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Pope urges Mongolian Catholics and Buddhists to promote peace

Francis meets Catholic priests and Buddhist monks on the 30th anniversary of Mongolia-Vatican diplomatic relations

Pope Francis meets with Catholic priests and Buddhist monks from Mongolia in the Vatican on May 28

Pope Francis meets with Catholic priests and Buddhist monks from Mongolia in the Vatican on May 28. (Photo: Vatican News)

Published: June 01, 2022 04:23 AM GMT

Updated: June 01, 2022 04:31 AM GMT

Pope Francis welcomed a delegation of Buddhist monks and Catholic priests to the Vatican and urged them to promote peace and harmony in the Central Asian nation.

The pontiff called on the religious leaders to follow the life of two great men, Jesus and Buddha, who were “peacemakers and promoters of non-violence.”

He also lauded Buddhist leaders for their desire to establish a peaceful society through cooperation with the Catholic Church.

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The visit of the delegation, led by Bishop Giorgio Marengo, the apostolic prefect of Ulaanbaatar, which covers the whole of Mongolia, took place on May 28. It was part of the 30th anniversary of formal diplomatic relations between Mongolia and the Vatican, reported Vatican News.

The courtesy call came just a day before Pope Francis named Bishop Marengo, an Italian Consolata missionary, as one of 21 new cardinals.   

The pope also warned the delegation to be watchful of people who exploit religion to justify violence and hatred.

"Dialogue with the Buddhist community, the faith of the majority in Mongolia, is fundamental for us. It is part of our mission. I am sure it will bear good fruit"

He called on Mongolian Buddhists and Catholics to “strengthen our friendship for the benefit of everyone” and “for the sake of peace and harmony.”

Cardinal-elect Giorgio Marengo said he has high hopes that the visit will foster interfaith harmony in Mongolia.  

"It was a meeting that we have tried to organize in recent years thanks to contacts with the Pontifical Council for Interreligious Dialogue and, after the difficulties due to the pandemic, we have now been able to complete,” he told Fides news agency.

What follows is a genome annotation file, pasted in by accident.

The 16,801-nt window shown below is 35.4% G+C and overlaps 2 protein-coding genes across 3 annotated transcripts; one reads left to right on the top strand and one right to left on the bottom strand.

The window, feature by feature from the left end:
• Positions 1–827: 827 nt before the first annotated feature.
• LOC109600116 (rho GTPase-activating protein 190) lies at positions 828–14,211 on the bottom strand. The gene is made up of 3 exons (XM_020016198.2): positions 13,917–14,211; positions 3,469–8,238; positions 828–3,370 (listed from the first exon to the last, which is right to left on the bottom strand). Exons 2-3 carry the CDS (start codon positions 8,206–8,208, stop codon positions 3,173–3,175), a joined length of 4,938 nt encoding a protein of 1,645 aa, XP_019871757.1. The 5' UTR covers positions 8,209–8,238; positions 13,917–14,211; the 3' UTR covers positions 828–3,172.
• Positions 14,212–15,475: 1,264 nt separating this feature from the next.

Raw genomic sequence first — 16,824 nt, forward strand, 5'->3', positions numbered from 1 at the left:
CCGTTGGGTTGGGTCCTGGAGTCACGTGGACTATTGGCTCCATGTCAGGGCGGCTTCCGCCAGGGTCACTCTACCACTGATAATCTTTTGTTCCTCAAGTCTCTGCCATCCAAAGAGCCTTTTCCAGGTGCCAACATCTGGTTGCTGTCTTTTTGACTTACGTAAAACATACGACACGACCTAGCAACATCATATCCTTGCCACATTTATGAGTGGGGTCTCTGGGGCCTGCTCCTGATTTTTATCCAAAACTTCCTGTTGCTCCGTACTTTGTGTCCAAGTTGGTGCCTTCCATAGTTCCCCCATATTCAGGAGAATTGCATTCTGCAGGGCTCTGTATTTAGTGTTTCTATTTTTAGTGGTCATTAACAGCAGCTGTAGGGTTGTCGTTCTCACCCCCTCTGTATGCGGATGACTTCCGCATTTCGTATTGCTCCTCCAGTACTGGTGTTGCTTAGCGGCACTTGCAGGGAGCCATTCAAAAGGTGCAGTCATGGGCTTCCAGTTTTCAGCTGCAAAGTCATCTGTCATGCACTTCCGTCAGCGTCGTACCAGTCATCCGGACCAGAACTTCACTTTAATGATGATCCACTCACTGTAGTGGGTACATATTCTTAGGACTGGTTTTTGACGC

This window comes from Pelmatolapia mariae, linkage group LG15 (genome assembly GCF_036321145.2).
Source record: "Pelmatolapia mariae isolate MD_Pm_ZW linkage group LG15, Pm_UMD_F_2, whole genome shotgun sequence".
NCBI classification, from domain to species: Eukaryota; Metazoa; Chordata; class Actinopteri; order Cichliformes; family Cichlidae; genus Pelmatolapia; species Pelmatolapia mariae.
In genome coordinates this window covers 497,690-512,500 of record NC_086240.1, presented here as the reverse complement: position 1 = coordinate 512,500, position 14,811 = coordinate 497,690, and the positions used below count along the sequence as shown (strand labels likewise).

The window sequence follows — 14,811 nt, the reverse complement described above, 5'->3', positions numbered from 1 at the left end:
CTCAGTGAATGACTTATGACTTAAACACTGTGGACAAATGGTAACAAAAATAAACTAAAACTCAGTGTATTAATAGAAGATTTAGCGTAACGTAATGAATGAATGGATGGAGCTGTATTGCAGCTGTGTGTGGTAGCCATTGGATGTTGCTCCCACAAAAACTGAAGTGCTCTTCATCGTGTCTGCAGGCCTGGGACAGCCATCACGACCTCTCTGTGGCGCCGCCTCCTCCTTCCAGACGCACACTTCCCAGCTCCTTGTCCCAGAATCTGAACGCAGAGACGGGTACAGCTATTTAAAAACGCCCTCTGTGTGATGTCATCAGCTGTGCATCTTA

"Dialogue with the Buddhist community, the faith of the majority in Mongolia, is fundamental for us. It is part of our mission. I am sure it will bear good fruit.”

Mongolia has a population of 3.5 million. More than 50 percent of Mongolians are Buddhists, about 40 percent are non-religious, about 3 percent are Muslims, 2.5 percent are Shamanist and 1.3 percent are Christians, according to the 2020 national census.

The Catholic Church has an estimated 1,400 members in eight parishes. They are served by 66 foreign missionaries and two native Mongolian priests.

Missionaries resumed activities in the 19th century, but they ceased when a communist regime took over and ruled from 1921 to 1990

Though tiny, the Mongolian Church has a long history. Catholic missionaries first reached Mongolia in the 13th century. However, their activities stopped after the end of the Yuan dynasty in 1368.

Missionaries resumed activities in the 19th century, but they ceased when a communist regime took over and ruled from 1921 to 1990.

The emergence of democracy in Mongolia in 1991 saw Catholic missionaries arrive and rebuild the church.

Filipino Scheut missionary Father Wenceslao Padilla arrived in Mongolia in 1992 and revived the church. In 1996, Father Padilla and 150 Catholics witnessed the dedication of the first Catholic church in Mongolia.

Father Padilla became the first bishop of the Apostolic Prefecture of Ulaanbaatar in 2003 and led it until his death on Aug. 29, 2018, at the age of 69.

Bishop Marengo has served in Mongolia since 2003. Pope Francis appointed him the second apostolic prefect of Ulaanbaatar on April 2, 2020.

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